There is nothing like a good dose of musical theatre optimism to forget your troubles, and none does it better than Annie.
[pullquote]With a musical that relies largely on one young girl and the relationship with her new found parent, the combination of Julia MacLean and Steve Maddock makes this Annie a delight. Throw in a dog and you’ve got the makings of a night that will leave you humming days later.[/pullquote]Now on stage at New Westminster’s Massey Theatre, Annie is one of those familiar musicals that tugs at your heart strings, makes you look forward to what tomorrow might bring and stamps anew some of its unforgettable songs that will keep you humming well beyond the final curtain.
Almost thirty years since it was first appeared on Broadway and set over 80 years ago, it is surprising how timeless this Tony-award winning musical about the rags-to-riches story of the gumptious young redhead still remains. And for anyone that knows of its potentially saccharine-sweet story going in, you needn’t worry in this Royal City Musical Theatre production, as Director Valerie Easton does her best ensure we don’t leave with a toothache.
Even for those with just a passing knowledge of its story, it is a pretty good guess that a musical that boldly uses a mononym in its single word title will largely rest on the shoulders of the young woman who portrays her. Fortunately Easton found one such 12-year old with some very big shoulders, Port Moody resident Julia MacLean.
While it might be easy to discount the triple threat hyperbole in Ms MacLean’s program biography, she soon proves that she really has that elusive combination of acting, dancing and most importantly, singing. MacLean gets to show she is up to the task immediately as she moves quickly from the beautiful ballad “Maybe” to the iconic and fun “Hard Knock Life” and then to a beautiful rendition of the show’s most recognizable number “Tomorrow”. There is a pluckiness and maturity in her portrayal that helps take the edge off the sweetness and by the time she and her new father sing “I Don’t Need Anything But You” you really do believe that good things can happen in this world.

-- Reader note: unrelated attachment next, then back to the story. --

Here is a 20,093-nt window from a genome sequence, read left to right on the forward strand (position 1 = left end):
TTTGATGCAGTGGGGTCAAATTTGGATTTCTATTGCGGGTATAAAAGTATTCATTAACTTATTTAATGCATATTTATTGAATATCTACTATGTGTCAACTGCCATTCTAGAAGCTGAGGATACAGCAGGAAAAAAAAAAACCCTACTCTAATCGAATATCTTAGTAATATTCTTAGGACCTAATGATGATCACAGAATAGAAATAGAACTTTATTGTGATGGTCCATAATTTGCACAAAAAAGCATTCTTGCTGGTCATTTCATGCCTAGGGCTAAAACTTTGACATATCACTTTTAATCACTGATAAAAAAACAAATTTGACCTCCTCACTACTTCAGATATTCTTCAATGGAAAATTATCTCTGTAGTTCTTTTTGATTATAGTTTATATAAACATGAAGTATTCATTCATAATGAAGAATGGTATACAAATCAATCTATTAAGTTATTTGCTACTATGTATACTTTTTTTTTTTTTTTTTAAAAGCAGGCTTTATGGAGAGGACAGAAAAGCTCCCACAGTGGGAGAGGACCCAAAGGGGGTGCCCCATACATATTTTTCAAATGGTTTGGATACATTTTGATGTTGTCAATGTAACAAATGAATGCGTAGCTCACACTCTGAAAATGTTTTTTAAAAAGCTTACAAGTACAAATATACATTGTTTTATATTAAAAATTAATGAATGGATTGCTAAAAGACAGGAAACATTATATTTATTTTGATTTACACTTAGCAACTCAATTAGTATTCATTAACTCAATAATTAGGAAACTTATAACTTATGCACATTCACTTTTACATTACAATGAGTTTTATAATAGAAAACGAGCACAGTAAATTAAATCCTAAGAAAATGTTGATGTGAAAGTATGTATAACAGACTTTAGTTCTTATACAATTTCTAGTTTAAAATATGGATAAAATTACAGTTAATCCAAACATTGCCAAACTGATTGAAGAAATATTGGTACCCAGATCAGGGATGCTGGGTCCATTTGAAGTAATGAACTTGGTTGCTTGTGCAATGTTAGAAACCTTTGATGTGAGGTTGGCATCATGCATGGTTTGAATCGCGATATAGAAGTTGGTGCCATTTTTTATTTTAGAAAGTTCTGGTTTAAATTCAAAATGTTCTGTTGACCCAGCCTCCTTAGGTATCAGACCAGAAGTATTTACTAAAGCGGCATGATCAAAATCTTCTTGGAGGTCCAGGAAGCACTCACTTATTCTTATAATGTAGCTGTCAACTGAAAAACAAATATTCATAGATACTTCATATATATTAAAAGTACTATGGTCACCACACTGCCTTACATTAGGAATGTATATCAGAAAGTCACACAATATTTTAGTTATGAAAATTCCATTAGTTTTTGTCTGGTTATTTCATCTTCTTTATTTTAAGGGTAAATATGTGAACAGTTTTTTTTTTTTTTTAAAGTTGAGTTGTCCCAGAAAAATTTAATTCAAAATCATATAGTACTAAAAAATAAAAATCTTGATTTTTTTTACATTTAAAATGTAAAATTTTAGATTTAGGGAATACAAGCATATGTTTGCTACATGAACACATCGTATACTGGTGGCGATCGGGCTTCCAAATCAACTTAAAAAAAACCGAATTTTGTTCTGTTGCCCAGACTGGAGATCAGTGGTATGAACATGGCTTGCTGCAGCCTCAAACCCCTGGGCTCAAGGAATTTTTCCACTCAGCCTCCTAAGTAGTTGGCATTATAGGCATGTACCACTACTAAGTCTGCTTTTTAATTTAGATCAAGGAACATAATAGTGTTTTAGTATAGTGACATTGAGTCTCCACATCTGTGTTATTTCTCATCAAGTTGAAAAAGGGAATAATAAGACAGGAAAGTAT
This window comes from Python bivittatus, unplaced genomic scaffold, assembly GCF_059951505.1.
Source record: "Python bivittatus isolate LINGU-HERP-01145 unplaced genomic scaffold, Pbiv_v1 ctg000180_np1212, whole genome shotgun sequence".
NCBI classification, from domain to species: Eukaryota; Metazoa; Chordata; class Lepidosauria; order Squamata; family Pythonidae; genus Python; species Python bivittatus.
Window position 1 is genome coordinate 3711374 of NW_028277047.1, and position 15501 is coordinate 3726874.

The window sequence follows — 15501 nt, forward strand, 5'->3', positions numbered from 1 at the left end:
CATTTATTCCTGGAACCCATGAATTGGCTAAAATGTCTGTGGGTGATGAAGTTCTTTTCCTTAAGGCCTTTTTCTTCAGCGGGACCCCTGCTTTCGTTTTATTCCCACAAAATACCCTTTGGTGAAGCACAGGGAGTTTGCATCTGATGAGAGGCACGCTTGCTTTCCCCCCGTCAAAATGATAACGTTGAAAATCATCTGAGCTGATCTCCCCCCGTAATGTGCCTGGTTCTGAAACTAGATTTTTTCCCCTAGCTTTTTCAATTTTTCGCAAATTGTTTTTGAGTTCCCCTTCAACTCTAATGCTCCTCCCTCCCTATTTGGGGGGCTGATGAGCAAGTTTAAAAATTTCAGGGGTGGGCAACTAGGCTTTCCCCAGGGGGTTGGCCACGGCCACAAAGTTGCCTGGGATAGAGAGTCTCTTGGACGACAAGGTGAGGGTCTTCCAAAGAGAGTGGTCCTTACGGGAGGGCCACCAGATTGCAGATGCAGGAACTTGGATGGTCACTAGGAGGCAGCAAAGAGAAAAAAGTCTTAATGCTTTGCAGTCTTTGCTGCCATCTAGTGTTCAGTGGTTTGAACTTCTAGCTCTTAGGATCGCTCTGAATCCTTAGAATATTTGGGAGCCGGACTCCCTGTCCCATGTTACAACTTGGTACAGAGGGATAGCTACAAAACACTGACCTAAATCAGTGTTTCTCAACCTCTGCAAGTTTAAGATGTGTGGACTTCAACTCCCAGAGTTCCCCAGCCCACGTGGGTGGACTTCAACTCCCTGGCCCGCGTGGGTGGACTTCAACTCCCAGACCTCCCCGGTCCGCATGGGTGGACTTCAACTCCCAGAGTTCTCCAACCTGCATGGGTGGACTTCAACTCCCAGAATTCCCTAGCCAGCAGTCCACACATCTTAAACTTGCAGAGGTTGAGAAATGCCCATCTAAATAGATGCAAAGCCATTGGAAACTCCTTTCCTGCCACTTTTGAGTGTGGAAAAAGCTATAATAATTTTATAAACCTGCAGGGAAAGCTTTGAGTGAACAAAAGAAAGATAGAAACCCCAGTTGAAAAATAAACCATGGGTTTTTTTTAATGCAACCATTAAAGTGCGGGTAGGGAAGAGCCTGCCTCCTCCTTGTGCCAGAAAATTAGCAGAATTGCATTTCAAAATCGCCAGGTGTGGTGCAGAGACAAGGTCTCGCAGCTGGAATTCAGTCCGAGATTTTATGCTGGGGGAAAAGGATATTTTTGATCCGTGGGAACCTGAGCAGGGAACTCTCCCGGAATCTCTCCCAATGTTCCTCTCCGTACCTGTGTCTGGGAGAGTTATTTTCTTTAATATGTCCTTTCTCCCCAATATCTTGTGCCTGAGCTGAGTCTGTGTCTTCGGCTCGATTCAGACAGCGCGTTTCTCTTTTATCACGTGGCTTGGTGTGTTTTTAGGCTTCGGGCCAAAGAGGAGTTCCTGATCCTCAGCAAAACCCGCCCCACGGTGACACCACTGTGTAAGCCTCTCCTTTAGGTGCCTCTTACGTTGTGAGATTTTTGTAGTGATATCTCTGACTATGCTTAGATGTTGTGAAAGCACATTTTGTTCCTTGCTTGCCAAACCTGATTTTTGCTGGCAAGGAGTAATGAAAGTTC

Going against type, Easton helps to solidify the bond between Annie and Oliver Warbucks with the casting of Steve Maddock in the role as the Wall Street billionaire. Younger, lankier and better looking than many of the traditional Warbucks seen over the years, there is a bond between him and MacLean when they are on stage together that is ultimately believable, and even as you see it is coming, there is still a beautifully realized moment as the two become a family. Like his pint-size counterpart, Maddock has a beautiful singing voice and while he doesn’t get many opportunities to show off his dancing prowess, he nails the gradual softening of his character. And when he sings “Something Was Missing” you believe it.
Surrounding MacLean and Maddock are a wonderful group of unforgettable characters. MacLean’s real-life 8-year old sister Jaime MacLean steals each scene she is in as the littlest orphan Molly, and Mike Kovac makes the most of the reprobate Rooster with a wonderful sense of timing and a no-holds barred approach to his character. Caitlin Clugston rises above the spectre of Carol Burnett’s portrayal of Miss Hannigan (arguably the best thing about the 1982 film version), proving that you can act drunk and still manage to sing and dance with clarity.
Then there are the orphans (Aubrey Maddock, Taylor Dianne Robinson, Avril Brigden, Jaime MacLean, Lucy Gill, Nathalie Joyal, Sydney Waack and Maya Schwartz-Dardick) who are the hardest working bunch in Miss Hannigan’s orphanage. Their energetic rendition of “Hard Knock Life” is one of the best you’re going to see west of Broadway.
For all its positives though, Easton is hampered somewhat by the pristine design of the production that barely differentiates between the life inside and outside Warbucks’s mansion. Pacing takes a hit with a set design from Omanie Elias that requires long changes, extending the show well beyond the bedtime for many of the younger members of the audience, as evidenced by more than a few being carried out in the arms of parents by its end. Celebrating his own 25th anniversary is musical director James Bryson who leads his capable, although sometimes overly loud, orchestra.
With a musical that relies largely on one young girl and the relationship with her new found parent, the combination of Julia MacLean and Steve Maddock makes this Annie a family-friendly delight. Throw in a dog and you’ve got the makings of a night that will leave you humming days later.
Book by Thomas Meehan, music by Charles Strouse and lyrics by Martin Charnin. Direction and choreography by Valerie Easton. Musical direction by James Bryson. A Royal City Musical Theatre production. On stage at New Westminister’s Massey Theatre through April 26. Visit http://royalcitymusicaltheatre.com for tickets and information.